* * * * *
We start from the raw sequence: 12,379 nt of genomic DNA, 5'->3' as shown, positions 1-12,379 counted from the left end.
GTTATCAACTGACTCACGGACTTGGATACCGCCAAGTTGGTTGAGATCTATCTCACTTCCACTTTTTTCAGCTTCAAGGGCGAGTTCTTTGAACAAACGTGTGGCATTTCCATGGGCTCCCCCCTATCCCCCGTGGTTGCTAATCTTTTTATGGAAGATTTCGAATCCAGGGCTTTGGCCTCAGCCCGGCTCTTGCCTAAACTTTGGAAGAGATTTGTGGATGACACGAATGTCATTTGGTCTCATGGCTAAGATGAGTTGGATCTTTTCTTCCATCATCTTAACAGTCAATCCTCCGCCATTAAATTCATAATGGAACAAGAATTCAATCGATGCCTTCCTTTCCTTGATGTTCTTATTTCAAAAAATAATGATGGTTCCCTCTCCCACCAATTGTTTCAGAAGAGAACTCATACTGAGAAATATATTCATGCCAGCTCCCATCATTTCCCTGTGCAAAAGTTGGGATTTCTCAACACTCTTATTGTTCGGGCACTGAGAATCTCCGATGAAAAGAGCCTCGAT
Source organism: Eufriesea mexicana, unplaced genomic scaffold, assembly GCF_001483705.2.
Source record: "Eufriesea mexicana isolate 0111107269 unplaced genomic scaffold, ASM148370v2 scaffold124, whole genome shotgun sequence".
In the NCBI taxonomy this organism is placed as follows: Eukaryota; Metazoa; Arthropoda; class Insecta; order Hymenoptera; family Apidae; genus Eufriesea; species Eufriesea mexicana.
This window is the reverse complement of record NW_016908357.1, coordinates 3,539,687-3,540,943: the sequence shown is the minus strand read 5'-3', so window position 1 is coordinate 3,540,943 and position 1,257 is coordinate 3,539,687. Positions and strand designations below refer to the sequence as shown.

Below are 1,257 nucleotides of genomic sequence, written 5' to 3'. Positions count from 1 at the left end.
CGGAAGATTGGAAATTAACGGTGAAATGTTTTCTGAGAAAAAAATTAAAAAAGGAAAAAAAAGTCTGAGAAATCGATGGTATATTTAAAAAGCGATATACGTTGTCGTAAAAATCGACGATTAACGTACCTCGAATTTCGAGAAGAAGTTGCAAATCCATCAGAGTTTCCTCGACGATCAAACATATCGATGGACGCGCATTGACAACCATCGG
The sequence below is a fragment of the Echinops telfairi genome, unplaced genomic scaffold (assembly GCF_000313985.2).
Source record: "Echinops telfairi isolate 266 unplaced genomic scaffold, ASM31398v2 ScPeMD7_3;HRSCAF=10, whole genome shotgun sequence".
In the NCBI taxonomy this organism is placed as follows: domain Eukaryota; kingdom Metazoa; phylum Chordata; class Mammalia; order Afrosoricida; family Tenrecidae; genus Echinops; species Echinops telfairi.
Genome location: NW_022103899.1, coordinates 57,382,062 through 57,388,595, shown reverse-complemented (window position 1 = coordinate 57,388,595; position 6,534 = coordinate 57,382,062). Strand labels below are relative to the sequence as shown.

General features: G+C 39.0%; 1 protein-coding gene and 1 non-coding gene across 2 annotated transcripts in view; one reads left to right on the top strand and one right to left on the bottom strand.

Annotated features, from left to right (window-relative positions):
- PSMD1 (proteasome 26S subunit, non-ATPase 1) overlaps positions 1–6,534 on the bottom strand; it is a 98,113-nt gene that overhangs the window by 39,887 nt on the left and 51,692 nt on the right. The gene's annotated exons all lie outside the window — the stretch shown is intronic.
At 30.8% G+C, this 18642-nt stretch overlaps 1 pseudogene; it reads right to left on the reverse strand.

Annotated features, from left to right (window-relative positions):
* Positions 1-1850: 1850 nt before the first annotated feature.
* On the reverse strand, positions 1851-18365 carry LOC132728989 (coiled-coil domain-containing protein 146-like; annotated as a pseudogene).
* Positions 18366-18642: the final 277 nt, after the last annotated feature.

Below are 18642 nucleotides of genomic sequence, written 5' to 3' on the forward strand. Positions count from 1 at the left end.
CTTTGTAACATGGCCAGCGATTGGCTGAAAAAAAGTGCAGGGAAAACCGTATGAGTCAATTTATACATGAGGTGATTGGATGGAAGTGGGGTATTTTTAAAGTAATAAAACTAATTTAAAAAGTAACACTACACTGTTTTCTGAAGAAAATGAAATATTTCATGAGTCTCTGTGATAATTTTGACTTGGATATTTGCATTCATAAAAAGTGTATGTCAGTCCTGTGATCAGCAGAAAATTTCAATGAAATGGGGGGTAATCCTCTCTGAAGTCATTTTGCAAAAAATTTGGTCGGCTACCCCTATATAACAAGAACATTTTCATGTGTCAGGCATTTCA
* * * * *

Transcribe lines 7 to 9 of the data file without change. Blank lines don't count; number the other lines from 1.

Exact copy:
Below are 1,257 nucleotides of genomic sequence, written 5' to 3'. Positions count from 1 at the left end.
CGGAAGATTGGAAATTAACGGTGAAATGTTTTCTGAGAAAAAAATTAAAAAAGGAAAAAAAAGTCTGAGAAATCGATGGTATATTTAAAAAGCGATATACGTTGTCGTAAAAATCGACGATTAACGTACCTCGAATTTCGAGAAGAAGTTGCAAATCCATCAGAGTTTCCTCGACGATCAAACATATCGATGGACGCGCATTGACAACCATCGG
The sequence below is a fragment of the Echinops telfairi genome, unplaced genomic scaffold (assembly GCF_000313985.2).